Looks like a jolly crowd inside Polly’s restaurant, at 137 MacDougal Street, around 1915. Polly Holladay was an anarchist who opened her eatery when Greenwich Village hit its bohemian heights in the teens.
The place was an instant hit. The artistically minded and politically active—such as Theodore Dreiser, Sherwood Anderson, and Emma Goldman—were regulars. Polly’s moved around the block in 1919, closing for good not long after, about the time when the Village’s bohemian rep made it a favorite for tourists.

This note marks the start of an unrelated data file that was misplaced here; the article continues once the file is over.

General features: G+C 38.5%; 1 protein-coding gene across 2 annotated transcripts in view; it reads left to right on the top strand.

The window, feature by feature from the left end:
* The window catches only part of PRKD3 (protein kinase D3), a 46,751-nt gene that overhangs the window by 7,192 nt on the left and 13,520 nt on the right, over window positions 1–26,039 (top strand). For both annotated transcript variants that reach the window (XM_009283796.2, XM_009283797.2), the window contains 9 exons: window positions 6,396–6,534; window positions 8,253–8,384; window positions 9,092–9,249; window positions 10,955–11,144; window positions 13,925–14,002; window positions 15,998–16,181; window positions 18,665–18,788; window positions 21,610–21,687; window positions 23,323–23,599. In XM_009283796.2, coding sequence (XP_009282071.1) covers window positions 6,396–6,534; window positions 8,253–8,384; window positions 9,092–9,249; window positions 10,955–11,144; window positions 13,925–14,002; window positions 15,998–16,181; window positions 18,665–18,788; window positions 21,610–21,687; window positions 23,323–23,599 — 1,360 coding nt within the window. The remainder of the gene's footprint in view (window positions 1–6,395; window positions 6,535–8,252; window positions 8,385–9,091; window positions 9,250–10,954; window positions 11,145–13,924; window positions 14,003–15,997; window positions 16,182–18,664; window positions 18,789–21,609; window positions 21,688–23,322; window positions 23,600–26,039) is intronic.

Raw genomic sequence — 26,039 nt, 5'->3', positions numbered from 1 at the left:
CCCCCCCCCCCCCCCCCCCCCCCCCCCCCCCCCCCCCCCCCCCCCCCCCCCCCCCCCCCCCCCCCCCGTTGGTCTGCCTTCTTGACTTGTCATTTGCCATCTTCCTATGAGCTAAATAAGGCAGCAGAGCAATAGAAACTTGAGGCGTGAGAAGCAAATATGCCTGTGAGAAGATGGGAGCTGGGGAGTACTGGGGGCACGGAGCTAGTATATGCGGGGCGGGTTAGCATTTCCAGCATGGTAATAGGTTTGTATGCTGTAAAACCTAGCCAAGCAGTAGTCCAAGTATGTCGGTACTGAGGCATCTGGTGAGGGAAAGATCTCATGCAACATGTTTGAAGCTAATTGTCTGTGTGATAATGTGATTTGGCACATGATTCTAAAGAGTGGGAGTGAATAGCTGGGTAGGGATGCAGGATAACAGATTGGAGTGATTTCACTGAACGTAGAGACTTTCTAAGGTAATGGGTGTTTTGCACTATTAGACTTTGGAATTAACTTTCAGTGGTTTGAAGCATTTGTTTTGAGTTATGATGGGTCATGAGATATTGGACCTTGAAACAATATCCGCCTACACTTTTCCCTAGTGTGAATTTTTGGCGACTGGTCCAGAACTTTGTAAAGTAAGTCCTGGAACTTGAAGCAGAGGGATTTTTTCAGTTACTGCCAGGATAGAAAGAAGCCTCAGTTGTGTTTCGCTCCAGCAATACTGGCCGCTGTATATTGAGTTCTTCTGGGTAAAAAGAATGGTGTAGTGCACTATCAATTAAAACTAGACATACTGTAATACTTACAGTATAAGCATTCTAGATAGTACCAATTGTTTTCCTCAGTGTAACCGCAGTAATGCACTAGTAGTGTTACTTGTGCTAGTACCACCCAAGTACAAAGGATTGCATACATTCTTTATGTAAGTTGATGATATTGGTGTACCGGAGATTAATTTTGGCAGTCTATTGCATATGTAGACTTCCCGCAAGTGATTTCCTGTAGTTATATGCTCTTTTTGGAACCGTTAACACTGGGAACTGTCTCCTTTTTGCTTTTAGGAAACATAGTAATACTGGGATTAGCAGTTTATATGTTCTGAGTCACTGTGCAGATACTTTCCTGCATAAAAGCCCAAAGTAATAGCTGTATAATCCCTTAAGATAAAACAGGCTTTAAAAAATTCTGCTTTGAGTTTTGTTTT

The building that housed Polly’s has attracted a lot of attention lately. New York University, which owns 133-139 MacDougal, wants to demolish most of it and put a new structure inside the old facade.
That’s not sitting well with local activists, who note that such a historic building—it formed the epicenter of an artistic movement that included Eugene O’Neill’s Provincetown Playhouse, the Liberal Club, and the Heterodoxy Club (a feminist group)—should be preserved.